There once dwelt, in the region of Naucratis in Egypt, one of the old gods, an inventor, named Theuth. One day he came before Thamus, the king, and presented his newest inventions of calculation, astronomy, geometry and more. But when he came to the invention of writing and said: "Here, O king, is a branch of learning that will make the people of Egypt wiser and improve their memories: my discovery provides a recipe for memory and wisdom," the king answered: "No, Theuth, you have declared the very opposite of its true effect. If people learn this, it will implant forgetfulness in their souls: they will cease to exercise memory because they rely on that which is written, calling things to remembrance no longer from within themselves, but by means of external marks; what you have discovered is not a recipe for memory, but for reminder." Plato, Phaedrus, R. Hackforth,tr.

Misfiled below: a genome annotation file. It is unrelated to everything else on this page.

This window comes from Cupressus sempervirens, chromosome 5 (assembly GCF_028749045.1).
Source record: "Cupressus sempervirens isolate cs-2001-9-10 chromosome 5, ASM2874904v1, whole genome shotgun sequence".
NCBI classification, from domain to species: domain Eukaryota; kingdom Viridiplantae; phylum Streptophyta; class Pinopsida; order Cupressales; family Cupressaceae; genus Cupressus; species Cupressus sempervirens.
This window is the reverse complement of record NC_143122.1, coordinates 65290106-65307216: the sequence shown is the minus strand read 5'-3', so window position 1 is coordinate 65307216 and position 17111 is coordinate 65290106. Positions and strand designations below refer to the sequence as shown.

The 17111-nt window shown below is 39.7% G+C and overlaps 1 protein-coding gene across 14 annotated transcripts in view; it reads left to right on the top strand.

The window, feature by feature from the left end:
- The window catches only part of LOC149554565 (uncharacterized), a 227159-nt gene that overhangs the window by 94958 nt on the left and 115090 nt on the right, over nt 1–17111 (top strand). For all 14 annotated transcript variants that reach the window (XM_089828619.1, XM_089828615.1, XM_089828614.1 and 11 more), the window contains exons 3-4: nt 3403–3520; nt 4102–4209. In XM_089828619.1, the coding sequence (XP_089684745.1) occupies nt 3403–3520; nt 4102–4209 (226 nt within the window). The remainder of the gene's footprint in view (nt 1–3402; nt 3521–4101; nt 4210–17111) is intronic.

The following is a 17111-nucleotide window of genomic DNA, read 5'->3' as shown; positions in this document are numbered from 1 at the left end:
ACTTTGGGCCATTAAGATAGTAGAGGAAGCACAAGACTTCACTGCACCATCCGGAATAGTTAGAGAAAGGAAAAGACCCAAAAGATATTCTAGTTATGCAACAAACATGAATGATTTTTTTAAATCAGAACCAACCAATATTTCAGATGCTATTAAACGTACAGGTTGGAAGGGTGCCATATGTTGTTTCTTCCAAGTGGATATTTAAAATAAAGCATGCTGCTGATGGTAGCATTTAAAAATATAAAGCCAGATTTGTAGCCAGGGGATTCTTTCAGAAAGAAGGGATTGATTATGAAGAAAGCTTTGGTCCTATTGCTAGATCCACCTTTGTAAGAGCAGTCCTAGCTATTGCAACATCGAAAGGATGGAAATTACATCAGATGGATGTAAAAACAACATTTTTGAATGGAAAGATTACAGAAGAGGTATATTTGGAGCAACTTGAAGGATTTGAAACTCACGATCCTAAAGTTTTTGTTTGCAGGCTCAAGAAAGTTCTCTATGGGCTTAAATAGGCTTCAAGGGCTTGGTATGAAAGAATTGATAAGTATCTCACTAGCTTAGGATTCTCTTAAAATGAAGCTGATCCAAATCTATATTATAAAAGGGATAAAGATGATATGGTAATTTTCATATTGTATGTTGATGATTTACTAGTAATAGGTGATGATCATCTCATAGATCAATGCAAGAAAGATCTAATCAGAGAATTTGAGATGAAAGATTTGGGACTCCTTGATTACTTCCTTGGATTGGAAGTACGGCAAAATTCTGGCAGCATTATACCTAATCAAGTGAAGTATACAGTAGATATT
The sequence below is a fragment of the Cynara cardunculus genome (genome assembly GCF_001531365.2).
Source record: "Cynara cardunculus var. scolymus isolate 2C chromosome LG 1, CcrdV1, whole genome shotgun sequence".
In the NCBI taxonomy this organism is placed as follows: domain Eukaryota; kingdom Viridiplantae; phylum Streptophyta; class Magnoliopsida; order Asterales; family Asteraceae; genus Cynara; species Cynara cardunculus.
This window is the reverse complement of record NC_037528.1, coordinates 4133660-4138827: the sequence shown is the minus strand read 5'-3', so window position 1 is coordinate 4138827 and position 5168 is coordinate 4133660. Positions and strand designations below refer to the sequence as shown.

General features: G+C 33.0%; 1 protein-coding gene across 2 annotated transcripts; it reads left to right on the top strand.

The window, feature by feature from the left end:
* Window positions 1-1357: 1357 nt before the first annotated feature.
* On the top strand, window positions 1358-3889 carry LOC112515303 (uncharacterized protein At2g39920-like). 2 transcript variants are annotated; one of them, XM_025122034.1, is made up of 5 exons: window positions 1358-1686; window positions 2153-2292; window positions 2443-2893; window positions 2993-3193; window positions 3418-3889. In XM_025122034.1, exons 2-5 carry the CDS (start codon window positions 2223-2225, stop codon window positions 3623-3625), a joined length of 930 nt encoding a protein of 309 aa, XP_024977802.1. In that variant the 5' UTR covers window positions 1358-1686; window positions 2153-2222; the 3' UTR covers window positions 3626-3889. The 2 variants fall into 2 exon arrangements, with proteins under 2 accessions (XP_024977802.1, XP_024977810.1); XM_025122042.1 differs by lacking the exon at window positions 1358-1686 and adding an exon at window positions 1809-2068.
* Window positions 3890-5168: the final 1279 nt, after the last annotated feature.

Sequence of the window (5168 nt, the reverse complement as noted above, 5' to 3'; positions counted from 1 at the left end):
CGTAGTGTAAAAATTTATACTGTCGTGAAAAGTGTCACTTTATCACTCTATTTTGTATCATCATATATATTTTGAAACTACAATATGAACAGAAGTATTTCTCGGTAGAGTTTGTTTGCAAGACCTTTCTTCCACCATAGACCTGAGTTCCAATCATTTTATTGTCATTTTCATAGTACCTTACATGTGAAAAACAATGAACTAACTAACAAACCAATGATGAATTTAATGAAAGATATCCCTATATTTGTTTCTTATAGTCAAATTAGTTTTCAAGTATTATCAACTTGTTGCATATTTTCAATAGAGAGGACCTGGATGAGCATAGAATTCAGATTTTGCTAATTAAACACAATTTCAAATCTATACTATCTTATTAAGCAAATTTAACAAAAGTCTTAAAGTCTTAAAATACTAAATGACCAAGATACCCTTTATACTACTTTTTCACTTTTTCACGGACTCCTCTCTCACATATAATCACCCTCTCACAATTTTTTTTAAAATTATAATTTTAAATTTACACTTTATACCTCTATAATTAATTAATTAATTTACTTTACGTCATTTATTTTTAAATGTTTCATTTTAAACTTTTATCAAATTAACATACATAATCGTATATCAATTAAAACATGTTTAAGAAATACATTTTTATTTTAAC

Monday, October 17, 2005
The launch of the Rabble Podcasting Network is imminent. Stay tuned. In the episode of Occasionally Disturbs Others that Matt and i did this weekend i include a version of this remarkable little piece from Plato. A story about the dawn of literacy. I love the irony of this piece: